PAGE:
Apple’s latest iOS update is rumoured to hit next week. While there hasn’t been an official launch date from Apple, they did confirm that the new Apple Air Tags require iOS 14.5, which are available to pre-order starting April 23rd and available in stores in mid-May, so it doesn’t seem so far-fetched that iOS 14.5 will be available to download by then.

Apple has also announced dates for its annual Worldwide Developers Conference (WWDC), which should include announcements for iOS 15, and will take place from June 7th through 11th, so expect iOS 14.5 to be released well before then.

How will this affect me?

Starting with iOS 14.5, iPadOS 14.5, and tvOS 14.5, you’ll be required to ask users for their permission to track them across apps and websites owned by other companies. Unless you receive permission from the user to enable tracking, the device’s advertising identifier value will be all zeros and you will not be able to track them.

When a user opens an app, such as Facebook, they will be asked whether they consent to having their activity tracked across apps and websites they use, which if they decline will have an impact on businesses being able to monetize through ads. Given Facebook’s heavy dependence on app advertising, this will negatively impact their Audience Network, resulting in the loss of accurately targeting and measuring campaigns and making it much harder for small businesses to reach their target audiences. According to Facebook, when testing using constrained delivery, more than a 50% drop in revenue occurred when personalization was removed from mobile app ad install campaigns.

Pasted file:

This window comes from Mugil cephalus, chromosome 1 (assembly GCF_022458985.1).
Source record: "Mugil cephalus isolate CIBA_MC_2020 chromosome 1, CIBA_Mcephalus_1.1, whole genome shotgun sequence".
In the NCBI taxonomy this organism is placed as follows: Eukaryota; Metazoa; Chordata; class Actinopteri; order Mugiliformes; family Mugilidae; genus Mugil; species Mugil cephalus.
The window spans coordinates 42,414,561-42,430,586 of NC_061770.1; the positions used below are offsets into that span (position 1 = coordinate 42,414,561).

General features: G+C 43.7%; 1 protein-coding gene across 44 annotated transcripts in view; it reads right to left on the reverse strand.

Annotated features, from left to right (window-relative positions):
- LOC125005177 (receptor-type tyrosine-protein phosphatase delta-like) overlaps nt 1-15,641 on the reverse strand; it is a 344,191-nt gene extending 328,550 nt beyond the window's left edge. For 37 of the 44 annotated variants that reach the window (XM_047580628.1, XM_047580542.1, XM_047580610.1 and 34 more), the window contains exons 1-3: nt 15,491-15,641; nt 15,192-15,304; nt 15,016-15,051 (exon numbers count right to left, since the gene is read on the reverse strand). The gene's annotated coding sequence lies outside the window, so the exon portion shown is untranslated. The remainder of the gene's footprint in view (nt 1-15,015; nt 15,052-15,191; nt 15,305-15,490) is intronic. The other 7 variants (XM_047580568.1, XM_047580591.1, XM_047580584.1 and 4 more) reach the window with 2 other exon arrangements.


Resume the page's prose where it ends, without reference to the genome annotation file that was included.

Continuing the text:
Ultimately, despite their best efforts, Facebook and other apps have no choice in the matter but to comply with Apple’s new rules and regulations or otherwise have their apps blocked on the Apple App Store.

What’s next on Apple’s agenda?

Apple announced back in February that in early spring 2021, they would add support for Private Click Measurement (PCM) for iOS and iPadOS apps, in addition to websites. Developed by Apple’s browser engine WebKit to support measurement of online advertising, PCM will allow you to measure the effectiveness of advertisement clicks within iOS or iPadOS apps that navigate to a website. According to Apple, This information can be used to understand which advertisements drive conversions (such as purchases or signups) — while maintaining user privacy.

While this is a step in the right direction toward heightened privacy, we’re yet to see how this will impact customers and whether PCM is viable in the long run. PCM attribution reports will contain limited data in addition to being delayed randomly between 24- and 48-hours to disassociate events in time. This change is very interesting for Safari users, but other browsers such as Chrome, Firefox or Edge would need to implement PCM for it to become a web standard. What is promising, however, is that WebKit states “We are working with them to get there” so who knows, maybe sometime in the future PCM will become “the norm” to measure advertising.

Is there a silver lining?

Make sure that your measurement system is using a first-party approach and, if possible, combat conversion attribution restrictions further using a server-to-server approach.

As mentioned in our earlier blog post about browser cookies, for advertisers relying on third party cookies for ad targeting, you should look to diversify your ad buys to account for potential lost opportunities as these options go away.